The idea is similar to the cat doors you can install in a sliding glass door, but this method won't obstruct your back door and its much cheaper. Instead of using the back door, we will install the cat door in a first floor window. I must insist that you don't try to put a cat door in a second story or higher window.....
This set up is wonderful for people who are renting, people who are less than excited at the idea of tearing up a wall, and people who simply want something temporary to be able to change it out for the different seasons.
Step 1: Measuring and Cutting
First, you'll have to pop out the window screen to get a proper measurement, the screen needs to come out for this to work anyway. Measure the height of the window and the width at the widest the window will open. The panel doesn't need to be too wide, since you can close the window to the width you need.
*Make sure you measure the length of the window a little short so you will be able to lift it above any lip on the window frame you may have.*
Now that you have the window dimensions down, we just need to map out the cat door and glass panel on the board. After cutting the board down to the right length I simply centered the cat door and glass where it looked like it would work, nothing too precise. The cat door had a template for the size to cut the hole for the door. I traced around the pane of glass and then I measured 3/4'' in from the edge of those markings to create a lip for the glass to rest on.
Now you get to cut!
Using a drill, drill two holes (or until you can fit the jigsaw blade in). Drop in the jigsaw blade and follow the lines you made. Easy!
Step 2: Painting!
You'll notice that my pictures will appear a bit out of order because of this...
Step 3: Installing the Door and Window
The glass pane took a bit more creativity.
First I laid down a bead of caulking to help seal the window and add a little surface tension to hold it in place. The real part that will secure the window is the moulding cap. As you can see in the pictures, the cap has a lip that allows the glass to fit in the gap and be held in place while the moulding can be tightened down without putting pressure on the glass.
Measure out the lengths of moulding along the glass and use a miter box and cutting 45degree angles (be sure to compensate for the extra length needed in cutting at an angle). Assemble the pieces around the pane and make sure they fit together.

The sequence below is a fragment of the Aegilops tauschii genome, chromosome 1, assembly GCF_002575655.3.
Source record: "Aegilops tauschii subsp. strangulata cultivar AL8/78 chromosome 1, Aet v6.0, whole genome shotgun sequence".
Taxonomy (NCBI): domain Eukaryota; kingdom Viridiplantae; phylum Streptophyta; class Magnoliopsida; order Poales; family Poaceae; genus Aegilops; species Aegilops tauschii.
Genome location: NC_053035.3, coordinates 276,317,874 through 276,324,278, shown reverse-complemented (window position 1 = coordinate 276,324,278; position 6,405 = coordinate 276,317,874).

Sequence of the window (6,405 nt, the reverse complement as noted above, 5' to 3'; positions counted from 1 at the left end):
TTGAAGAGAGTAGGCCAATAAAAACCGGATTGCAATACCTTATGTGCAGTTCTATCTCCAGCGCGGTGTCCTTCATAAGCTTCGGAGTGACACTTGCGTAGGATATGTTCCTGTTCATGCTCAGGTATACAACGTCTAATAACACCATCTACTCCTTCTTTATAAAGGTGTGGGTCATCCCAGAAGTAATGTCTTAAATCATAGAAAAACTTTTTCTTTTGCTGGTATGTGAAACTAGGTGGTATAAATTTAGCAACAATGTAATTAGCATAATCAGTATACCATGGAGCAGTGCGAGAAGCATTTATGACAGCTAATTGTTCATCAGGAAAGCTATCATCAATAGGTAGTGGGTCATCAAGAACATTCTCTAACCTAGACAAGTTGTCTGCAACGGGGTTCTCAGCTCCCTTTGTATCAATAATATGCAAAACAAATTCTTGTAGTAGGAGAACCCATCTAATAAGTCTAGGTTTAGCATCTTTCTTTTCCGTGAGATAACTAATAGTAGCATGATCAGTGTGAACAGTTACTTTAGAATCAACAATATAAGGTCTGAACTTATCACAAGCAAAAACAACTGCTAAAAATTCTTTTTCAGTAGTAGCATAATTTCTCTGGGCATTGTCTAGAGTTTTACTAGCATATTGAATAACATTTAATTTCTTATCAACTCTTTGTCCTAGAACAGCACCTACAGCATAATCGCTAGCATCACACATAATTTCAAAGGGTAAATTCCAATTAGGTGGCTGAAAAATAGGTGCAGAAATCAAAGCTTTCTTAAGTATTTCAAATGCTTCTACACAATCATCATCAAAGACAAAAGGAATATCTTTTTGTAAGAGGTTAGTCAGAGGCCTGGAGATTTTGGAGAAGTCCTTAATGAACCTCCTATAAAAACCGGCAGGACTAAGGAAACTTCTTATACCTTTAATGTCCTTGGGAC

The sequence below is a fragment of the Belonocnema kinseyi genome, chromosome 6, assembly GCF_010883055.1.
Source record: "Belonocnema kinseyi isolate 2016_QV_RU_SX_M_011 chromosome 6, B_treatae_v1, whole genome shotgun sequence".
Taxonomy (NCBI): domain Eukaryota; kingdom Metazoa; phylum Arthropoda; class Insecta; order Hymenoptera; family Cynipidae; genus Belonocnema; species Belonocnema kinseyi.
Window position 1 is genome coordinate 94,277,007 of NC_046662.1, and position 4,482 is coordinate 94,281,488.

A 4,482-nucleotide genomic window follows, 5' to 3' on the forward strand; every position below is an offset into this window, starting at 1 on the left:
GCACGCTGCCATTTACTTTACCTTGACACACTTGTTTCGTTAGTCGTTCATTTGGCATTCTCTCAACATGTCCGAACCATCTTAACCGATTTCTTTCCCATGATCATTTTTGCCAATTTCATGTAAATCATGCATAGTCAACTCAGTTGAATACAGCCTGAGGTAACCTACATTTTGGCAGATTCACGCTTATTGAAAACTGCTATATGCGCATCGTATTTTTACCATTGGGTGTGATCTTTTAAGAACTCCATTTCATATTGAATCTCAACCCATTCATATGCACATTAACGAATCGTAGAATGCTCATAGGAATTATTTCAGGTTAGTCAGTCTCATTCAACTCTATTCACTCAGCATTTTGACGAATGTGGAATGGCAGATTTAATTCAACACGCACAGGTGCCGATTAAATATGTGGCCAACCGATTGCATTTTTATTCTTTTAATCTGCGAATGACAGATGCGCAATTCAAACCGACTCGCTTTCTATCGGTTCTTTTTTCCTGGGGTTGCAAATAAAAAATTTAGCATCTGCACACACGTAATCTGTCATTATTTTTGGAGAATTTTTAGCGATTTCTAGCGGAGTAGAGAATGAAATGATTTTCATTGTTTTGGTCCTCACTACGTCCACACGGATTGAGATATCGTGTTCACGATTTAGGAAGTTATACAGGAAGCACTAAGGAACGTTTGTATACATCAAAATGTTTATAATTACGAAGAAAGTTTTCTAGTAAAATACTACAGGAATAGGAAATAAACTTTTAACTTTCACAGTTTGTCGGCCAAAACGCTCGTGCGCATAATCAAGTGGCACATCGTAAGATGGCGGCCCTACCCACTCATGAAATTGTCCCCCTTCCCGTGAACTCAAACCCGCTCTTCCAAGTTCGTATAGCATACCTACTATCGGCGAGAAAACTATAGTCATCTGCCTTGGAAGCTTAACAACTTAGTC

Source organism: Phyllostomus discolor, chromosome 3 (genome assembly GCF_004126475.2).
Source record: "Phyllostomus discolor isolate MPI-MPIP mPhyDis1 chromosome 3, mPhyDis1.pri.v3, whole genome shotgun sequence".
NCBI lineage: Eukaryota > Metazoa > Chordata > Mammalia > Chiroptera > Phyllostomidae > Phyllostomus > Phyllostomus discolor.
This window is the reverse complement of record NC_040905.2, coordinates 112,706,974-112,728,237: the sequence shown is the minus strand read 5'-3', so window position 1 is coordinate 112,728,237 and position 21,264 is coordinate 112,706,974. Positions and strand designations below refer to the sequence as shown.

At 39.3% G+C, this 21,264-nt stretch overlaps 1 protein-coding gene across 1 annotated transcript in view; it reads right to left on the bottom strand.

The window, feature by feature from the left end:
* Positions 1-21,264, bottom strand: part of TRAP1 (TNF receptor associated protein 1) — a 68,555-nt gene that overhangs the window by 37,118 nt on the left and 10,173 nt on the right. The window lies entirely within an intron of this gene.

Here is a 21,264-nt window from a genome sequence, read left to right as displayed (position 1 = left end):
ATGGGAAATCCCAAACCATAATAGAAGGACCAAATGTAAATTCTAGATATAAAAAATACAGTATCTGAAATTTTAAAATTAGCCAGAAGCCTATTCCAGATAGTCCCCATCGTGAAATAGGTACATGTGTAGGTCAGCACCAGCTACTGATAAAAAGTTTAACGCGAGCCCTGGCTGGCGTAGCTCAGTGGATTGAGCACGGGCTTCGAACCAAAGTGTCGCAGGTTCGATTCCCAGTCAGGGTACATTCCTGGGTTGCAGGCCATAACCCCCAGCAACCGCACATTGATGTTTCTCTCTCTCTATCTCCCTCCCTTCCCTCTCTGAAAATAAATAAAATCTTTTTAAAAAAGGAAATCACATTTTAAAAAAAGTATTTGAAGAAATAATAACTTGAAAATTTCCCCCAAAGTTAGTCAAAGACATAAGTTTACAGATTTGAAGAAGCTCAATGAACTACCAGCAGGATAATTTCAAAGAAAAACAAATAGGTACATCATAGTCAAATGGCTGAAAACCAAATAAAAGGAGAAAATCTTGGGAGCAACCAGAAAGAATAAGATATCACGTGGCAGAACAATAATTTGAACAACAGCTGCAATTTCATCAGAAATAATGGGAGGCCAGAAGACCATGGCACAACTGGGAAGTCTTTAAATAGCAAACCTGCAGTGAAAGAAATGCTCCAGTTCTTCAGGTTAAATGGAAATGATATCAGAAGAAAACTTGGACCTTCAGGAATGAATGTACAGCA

Since I was working so close to glass and the moulding is pretty thin, I pre-drilled holes before I started hammering in the nails. This avoids split wood and stops you from needing to hit the nails as hard. Just be sure to drill holes smaller than the width of the nail.
I ended up being able to hammer the nails in fairly forcefully without cracking the glass....but that could have just been luck :)
Step 4: Install in the Window
I popped the board into the window and pinned it tight by closing the window up against the board. I then filled in all of the gaps with some weather stripping (there will probably be a significant gap at the top as the board needs to be a bit short). I did two layers of the stripping and I have had no problems with air leaking through. For extra safety and security, wedge some boards to the far edge of the window (opposite the cat door) to prevent it from being opened any further. This will add stability and deter potential intruders.
Tah dah! The cats will enjoy their new independence and you can rest easy knowing you can simply uninstall it from the window whenever you need. Enjoy!
*not pictured: I do have a step on the other side of the cat door for them to walk out onto so they don't just fall to the ground. *